2.3. Luminex Immunoassay

Anti-mouse IgG1 beads (Upstate, Temecula, Calif, USA) were used to capture anti-calbindin D28K murine antibody. The beads were vortexed vigorously for one minute and diluted in TBS. The plate was pre-wet with 150  L TBS for 10 minutes and then aspirated using a vacuum manifold with the bottom of the plate blotted on paper towel to remove excess fluid. Throughout the assay the beads were kept protected from light and the incubations were performed on an orbital shaker at 650 rpm. The diluted beads were vortexed for one minute and 25  L was added per well followed by 25  L of anti-calbindin D28K murine antibody diluted in TBS to a concentration of 5  g/mL. After incubating for one hour, the fluid was removed using a vacuum manifold and the wells were washed twice with 0.1% Tween-containing TBS wash-buffer. As with the MSD immunoassay, the dilution series of recombinant calbindin D28K was used as a standard. TBS containing 0.05% bovine serum antigen (BSA) was used as dilution buffer. Duplicates of both standard and samples were analyzed and 50  L were pipetted per well. After one hour of incubation, the plate was washed twice with wash-buffer and 50  L of anti-calbindin D28K polyclonal rabbit antibody, 2  g/mL, was added per well. After one hour of incubation, the plate was washed twice with wash-buffer and 50  L R-Phycoerythrin- (RPE-) conjugated goat anti-rabbit antibody (Pierce), 1.25  g/mL, was added per well. The plate was then incubated 30 minutes and washed twice with wash-buffer. Finally 150  L of sheath buffer (Bio-Rad, Hercules, Calif, USA) was added to each well and incubated for 10 minutes. The plate was measured on the Luminex100 (Luminex Corporation, Austin, Tex, USA) and analyzed using Bio-Plex Manager 3.0 (Bio-Rad). The analysis software was set to acquire data using 100  L of sample per well and to collect a total of 100 beads. The standard curve was calculated using a 5-parameter logistic fit curve generated from 7 standards.

3. Results and Discussion

The need for multiple biomarker analysis in limited sample volumes as well as the demand of decreasing costs has led to the development of multiplex immunoassay techniques. Several studies have previously compared the analysis of different biomarkers on different commercially available multiplex platforms [711]. Using the same antibody pair, in this study we compared the analysis of a distal tubule-specific protein on the MSD and Luminex platforms.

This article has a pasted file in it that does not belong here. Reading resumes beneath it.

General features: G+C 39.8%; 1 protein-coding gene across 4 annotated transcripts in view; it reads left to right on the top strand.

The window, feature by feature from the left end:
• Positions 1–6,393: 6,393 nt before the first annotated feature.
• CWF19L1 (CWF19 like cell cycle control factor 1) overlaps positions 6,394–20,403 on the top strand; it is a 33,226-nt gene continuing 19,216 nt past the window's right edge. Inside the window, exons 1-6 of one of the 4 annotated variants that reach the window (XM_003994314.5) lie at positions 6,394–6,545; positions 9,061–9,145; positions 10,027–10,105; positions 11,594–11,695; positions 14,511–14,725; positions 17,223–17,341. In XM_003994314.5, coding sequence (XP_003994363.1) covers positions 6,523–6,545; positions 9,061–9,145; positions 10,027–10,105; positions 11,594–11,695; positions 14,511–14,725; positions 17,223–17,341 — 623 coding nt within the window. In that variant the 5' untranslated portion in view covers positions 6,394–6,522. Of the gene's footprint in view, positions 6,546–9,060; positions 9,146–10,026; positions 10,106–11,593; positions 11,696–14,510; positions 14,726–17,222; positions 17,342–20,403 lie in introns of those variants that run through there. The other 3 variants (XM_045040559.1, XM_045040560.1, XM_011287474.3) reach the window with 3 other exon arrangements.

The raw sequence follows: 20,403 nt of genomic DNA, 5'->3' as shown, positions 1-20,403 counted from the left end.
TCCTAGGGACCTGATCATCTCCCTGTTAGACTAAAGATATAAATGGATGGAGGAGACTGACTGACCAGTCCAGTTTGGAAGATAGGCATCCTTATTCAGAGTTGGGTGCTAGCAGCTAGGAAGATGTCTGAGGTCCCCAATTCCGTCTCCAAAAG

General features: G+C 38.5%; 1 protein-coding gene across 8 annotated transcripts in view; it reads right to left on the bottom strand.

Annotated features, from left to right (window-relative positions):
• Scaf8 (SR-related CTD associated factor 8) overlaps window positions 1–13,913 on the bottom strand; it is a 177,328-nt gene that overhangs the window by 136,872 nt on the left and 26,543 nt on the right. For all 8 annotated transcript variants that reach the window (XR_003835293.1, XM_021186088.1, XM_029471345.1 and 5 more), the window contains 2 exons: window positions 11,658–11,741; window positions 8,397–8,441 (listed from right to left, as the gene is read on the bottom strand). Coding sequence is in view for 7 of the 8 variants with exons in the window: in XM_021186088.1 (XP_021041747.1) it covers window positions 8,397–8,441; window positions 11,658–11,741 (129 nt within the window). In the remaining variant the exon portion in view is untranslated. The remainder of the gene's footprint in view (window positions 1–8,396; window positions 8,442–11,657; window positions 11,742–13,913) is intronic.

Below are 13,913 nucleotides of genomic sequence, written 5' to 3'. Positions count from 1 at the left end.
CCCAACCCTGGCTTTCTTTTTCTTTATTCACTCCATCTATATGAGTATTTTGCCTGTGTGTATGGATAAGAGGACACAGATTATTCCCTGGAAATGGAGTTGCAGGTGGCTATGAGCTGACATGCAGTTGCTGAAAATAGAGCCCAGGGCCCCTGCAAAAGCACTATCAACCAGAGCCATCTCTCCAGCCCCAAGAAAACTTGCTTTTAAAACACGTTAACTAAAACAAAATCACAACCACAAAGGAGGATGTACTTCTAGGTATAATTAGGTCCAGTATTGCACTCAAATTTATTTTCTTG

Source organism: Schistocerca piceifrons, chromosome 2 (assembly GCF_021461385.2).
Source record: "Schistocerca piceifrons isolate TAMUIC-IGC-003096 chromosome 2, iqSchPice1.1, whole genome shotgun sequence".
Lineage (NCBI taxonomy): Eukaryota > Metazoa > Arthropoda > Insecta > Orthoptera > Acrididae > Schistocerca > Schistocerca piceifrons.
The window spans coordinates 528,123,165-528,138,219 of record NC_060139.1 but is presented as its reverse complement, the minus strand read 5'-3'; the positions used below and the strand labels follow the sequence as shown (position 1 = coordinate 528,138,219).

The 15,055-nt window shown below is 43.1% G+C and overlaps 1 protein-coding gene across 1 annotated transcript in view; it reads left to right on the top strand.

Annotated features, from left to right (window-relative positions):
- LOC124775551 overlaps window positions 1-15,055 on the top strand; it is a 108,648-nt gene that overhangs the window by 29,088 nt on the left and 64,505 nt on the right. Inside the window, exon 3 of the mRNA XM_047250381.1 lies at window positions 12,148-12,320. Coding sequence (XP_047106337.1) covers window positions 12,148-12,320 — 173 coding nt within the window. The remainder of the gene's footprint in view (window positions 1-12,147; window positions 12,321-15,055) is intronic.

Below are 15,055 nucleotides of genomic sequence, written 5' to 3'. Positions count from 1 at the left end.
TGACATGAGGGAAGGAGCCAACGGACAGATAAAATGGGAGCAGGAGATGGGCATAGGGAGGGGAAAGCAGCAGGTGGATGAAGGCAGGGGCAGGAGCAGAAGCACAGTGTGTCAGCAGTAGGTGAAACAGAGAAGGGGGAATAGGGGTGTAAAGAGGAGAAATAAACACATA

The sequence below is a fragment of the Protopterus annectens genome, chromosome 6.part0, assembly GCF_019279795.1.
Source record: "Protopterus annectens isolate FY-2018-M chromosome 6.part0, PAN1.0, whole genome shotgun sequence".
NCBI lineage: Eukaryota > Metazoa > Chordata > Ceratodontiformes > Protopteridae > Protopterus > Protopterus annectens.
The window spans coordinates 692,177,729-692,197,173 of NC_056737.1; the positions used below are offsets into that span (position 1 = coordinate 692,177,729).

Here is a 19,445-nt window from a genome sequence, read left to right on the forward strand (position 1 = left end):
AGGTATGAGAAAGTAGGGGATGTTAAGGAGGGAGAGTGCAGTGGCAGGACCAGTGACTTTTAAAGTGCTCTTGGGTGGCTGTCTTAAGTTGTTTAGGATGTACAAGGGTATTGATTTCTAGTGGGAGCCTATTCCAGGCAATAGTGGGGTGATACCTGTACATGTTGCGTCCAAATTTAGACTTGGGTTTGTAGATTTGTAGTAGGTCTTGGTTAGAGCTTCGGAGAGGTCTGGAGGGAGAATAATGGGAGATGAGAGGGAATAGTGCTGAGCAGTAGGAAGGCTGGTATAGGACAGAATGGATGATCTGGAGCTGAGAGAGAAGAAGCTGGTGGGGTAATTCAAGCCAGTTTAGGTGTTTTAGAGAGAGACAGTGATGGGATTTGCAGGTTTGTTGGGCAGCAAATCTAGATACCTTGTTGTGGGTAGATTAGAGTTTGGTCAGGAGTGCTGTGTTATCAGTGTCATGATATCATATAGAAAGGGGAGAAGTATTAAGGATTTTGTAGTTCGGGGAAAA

Recombinant calbindin D28K was used as a standard and was diluted to produce 8- versus 7-standard concentrations for the MSD and Luminex immunoassay, respectively. Figure 1 depicts the standard curves for both MSD and Lumniex measurement of calbindin D28K. The software used in MSD analysis regarded the lowest concentration (25 pg/mL) on standard curve to be below detection range. The signal coefficient of variation (cv) was less than 10% for both platforms, while the calculated concentration cv was high for the lower concentrations on the standard curves. MSD displayed a wider dynamic range than Luminex, detecting concentrations at a maximum of 500 ng/mL and a minimum of 50 pg/mL. The high calculated concentration cv at 50 pg/mL, set calbindin D28K lower limit of detection (lld) to 100 pg/mL on the Luminex platform.

Figure 1: (a) Calbindin D28K standard curve analysis on MSD. (b) Luminex analysis of calbindin D28K; with standard curve indicating the fluorescence intensity (FI) at the different concentrations.

The earliest report on a calbindin D28K immunoassay, made use of anti-calbindin D28K-coupled Sepharose beads and the standard used was native calbindin D28K purified from human kidney tissue [12]. Similar to the Luminex assay, this assay had a lld equivalent to 100 pg/mL. While the earlier-described immunoassay detected calbindin D28K in healthy individuals [5], urinary analysis of both normal rats and human indicated that the calbindin D28K level was below the detection limit in both the MSD and Luminex immunoassay (data not shown). Furthermore, it was not possible to accurately measure urinary spiked recombinant calbindin D28K, due to the recombinant protein instability in urine.

In an attempt to assess the immunoassays ability in measuring native calbindin D28K, kidney homogenates were analyzed. Since calbindin D28K is expressed in distal tubuli, rat cortical kidney homogenate was used in validating the immunoassays sensitivity and linearity. Whereas MSD had a higher sensitivity for recombinant calbindin D28K, Luminex detected calbindin D28K in kidney homogenate at the highest dilution factor tested (Table 1). To assess the immunoassays linearity, the calculated concentration (dilution concentration) was expressed as a percentage of the average of the calculated concentration from all dilutions. There was no clear difference in linearity between Luminex and MSD measurement, except at the high kidney homogenate dilutions where lower level of calbindin D28K was measured by the Luminex assay. Furthermore, Luminex detected almost 10-fold the amount of calbindin D28K as compared to MSD. Previous studies comparing different multiplex platforms have also reported quantitive differences in the analysis of different proteins [7, 8]. The difference in detected amounts of calbindin D28K could be due to technical differences between the two platforms. Immobilization of capture antibodies on beads in Luminex may provide a larger total surface than immobilization of capture antibodies at the bottom of the wells in MSD plates. This in turn may allow for higher accessibility for the capture antibody to interact with calbindin D28K in solution, and subsequently a higher detection.